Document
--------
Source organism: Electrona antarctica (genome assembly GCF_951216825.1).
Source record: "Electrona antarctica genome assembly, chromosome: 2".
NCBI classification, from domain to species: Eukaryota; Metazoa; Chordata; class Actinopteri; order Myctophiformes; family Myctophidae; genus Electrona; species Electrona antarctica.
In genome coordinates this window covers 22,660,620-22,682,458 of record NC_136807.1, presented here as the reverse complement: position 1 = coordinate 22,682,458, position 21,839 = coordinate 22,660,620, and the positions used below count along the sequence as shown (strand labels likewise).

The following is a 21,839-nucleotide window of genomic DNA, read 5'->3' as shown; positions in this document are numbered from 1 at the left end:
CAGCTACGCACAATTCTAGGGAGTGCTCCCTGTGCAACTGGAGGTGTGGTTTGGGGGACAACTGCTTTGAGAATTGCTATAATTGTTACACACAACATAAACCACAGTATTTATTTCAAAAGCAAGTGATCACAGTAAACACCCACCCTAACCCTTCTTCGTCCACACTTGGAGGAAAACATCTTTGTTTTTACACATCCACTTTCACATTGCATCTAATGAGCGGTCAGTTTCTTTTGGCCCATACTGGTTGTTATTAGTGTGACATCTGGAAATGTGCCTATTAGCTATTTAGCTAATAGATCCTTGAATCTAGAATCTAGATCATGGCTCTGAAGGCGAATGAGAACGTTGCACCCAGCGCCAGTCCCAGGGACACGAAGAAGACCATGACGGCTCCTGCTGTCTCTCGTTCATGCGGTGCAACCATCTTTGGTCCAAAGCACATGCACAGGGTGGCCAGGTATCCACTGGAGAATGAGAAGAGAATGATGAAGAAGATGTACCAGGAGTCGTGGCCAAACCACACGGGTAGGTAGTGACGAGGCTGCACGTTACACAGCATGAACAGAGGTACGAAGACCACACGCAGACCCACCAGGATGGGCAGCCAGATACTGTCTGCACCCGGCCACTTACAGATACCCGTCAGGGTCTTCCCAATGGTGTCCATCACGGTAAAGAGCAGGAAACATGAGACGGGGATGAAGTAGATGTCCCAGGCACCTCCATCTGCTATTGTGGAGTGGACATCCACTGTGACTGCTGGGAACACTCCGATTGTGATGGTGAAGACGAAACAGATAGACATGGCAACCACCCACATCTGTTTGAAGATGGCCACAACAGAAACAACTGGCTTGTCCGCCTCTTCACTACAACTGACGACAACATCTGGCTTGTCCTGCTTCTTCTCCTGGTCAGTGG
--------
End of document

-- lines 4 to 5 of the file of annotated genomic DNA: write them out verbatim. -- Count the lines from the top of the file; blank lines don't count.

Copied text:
In genome coordinates this window covers 22,660,620-22,682,458 of record NC_136807.1, presented here as the reverse complement: position 1 = coordinate 22,682,458, position 21,839 = coordinate 22,660,620, and the positions used below count along the sequence as shown (strand labels likewise).

The following is a 21,839-nucleotide window of genomic DNA, read 5'->3' as shown; positions in this document are numbered from 1 at the left end: